Trial and error

Prairie Wool

Helen Row Toews

“Mrs. Toews, if I fill two of these one-fourths, will it make one-eighth?” The little girl squinted at me through a cloud of flour. Cooking class was in full swing, and today the kids were making cookies-in-a-cup. It was a bit tricky to keep an eye on everyone at once, as knobs of butter, brown sugar and chocolate chips flew far and wide, but Tina Pero and I did our best to help them learn.

 “No, that’s not how it works,” I answered, turning to see her heap a spoon with salt. “And yikes, that’s way too much.”

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Thankfully, kids are easily pleased, and soon everyone sat down to enjoy the fruits of their labour (otherwise known as a sticky brown lump at the bottom of a mug).

It’s fun to teach cooking skills; not that I’m an expert. My own knowledge was gained through trial and error. I’ve had my share of mishaps over the years, and still do, truth be told. I’m a bit too forgetful at times and operate with a lot of guesswork and substitution, but people seem to enjoy what I prepare.

In fact, lately I’ve been compiling a cookbook. It’s mainly meant as a keepsake for my children, so that after I’m lain to rest out yonder, they can fish out my famous boiled wiener recipe and think fondly of dear ole mom as they gum a few down. (I don’t really have a recipe for boiled wieners — they’re sauced.)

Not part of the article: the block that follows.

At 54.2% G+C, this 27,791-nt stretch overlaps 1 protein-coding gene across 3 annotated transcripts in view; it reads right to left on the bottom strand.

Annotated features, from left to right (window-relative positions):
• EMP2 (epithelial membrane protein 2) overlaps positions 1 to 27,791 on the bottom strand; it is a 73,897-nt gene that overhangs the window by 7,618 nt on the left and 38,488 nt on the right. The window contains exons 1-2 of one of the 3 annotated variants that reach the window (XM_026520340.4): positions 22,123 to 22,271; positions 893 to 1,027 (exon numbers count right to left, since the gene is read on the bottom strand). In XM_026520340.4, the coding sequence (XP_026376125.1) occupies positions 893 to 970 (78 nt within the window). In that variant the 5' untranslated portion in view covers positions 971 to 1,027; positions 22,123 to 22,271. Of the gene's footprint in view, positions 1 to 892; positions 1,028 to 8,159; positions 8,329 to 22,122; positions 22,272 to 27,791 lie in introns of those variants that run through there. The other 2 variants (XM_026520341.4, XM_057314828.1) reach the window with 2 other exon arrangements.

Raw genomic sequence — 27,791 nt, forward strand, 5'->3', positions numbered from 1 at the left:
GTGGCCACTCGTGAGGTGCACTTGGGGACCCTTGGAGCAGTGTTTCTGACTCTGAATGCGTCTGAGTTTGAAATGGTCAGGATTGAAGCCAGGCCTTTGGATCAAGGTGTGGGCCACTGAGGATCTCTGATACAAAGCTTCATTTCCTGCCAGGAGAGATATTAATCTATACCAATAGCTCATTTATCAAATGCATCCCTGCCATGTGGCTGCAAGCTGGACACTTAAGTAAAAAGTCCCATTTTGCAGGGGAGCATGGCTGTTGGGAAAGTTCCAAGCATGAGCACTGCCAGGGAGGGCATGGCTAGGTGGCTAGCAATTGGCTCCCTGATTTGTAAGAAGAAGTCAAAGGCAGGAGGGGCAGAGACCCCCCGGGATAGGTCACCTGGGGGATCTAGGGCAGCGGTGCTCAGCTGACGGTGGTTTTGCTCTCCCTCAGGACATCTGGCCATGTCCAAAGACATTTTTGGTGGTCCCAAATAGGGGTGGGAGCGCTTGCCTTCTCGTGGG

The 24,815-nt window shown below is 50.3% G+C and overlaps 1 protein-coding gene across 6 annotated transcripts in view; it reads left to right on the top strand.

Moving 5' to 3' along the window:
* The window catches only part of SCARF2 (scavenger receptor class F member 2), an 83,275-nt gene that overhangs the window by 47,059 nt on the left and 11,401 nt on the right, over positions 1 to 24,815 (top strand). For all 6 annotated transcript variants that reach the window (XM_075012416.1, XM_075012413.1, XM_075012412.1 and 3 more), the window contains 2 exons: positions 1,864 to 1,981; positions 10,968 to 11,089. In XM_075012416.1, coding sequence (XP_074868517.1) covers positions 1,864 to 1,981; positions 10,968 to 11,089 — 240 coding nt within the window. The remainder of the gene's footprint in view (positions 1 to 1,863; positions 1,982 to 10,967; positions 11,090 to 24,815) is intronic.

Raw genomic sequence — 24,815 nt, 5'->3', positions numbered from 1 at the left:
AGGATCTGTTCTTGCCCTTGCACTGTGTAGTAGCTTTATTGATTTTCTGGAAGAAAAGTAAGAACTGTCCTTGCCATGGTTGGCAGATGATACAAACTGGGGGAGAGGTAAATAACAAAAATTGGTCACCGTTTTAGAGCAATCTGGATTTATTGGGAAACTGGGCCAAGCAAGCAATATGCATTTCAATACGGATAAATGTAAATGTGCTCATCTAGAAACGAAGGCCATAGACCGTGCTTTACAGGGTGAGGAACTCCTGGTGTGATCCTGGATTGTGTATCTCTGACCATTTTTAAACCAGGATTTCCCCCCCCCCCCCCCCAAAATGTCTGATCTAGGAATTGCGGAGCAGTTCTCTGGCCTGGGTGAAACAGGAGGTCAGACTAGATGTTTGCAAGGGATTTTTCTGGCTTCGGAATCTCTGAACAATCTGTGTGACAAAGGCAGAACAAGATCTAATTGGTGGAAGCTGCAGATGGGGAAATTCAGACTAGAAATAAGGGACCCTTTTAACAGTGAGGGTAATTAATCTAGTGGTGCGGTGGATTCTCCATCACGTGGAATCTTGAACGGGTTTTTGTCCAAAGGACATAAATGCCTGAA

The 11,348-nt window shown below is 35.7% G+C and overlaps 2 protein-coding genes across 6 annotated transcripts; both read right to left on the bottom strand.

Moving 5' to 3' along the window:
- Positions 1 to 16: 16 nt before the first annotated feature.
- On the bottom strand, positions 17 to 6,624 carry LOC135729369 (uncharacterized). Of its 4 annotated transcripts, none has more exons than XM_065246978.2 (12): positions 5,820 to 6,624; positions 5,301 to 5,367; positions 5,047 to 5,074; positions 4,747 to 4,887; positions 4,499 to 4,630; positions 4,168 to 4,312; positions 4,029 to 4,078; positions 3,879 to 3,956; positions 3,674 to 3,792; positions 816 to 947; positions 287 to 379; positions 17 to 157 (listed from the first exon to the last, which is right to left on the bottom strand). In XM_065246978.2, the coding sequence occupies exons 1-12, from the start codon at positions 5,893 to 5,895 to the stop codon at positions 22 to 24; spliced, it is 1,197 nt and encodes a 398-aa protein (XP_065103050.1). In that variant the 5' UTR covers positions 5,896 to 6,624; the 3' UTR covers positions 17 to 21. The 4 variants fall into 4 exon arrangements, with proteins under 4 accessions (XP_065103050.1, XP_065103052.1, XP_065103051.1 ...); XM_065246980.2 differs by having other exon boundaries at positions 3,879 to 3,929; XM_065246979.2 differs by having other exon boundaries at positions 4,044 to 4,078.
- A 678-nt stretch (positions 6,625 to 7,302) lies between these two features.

I plan to include my bread recipe, although it’s a little difficult to write out exact measurements when I slop liquid ingredients into a bowl, hoist the flour bag under one arm and pour.

I can relay, however, that bread has a difficult time rising if you forget to add yeast, and chocolate pudding is somewhat bitter if you overlook the addition of sugar.

However, these issues are due to distraction rather than lack of knowledge. Such an example was when I failed to notice a young cat lying on the kitchen floor and trod on its tail while placing cupcakes in the stove. When each tiny cake tipped onto its head and began sizzling on the oven floor, I cursed my carelessness (also fuzzy cats, but that’s another story).

Then, there are all the times I burn things. Not always food, although I seem to have a problem toasting nuts.  I’ve scorched tea towels beyond recognition, set fire to a pair of socks I’d hung over the oven door to dry, and left a pot-roast simmering on the range when I went next door to visit my mother—for three hours.

Dimly I heard what sounded like a fire alarm as we sat quaffing tea. Then, leaping to my feet with horrifying recollection, I rushed outside to see black smoke boiling from the doorway of my house as it was flung aside to allow my husband to crawl unsteadily from the dwelling and collapse onto the lawn in a heap.

Anyway, whether you think it’s wise or not, I am compiling a cookbook and will imbue its pages with my questionable sense of humour as well as all that I’ve learnt through culinary trial and error. You can learn a lot from your mistakes.

Give someone a smile this Christmas! Helen’s newly released books of humorous anecdotes are available on Amazon. Look for Prairie Wool Books or on her website at myprairiewool.com.

 

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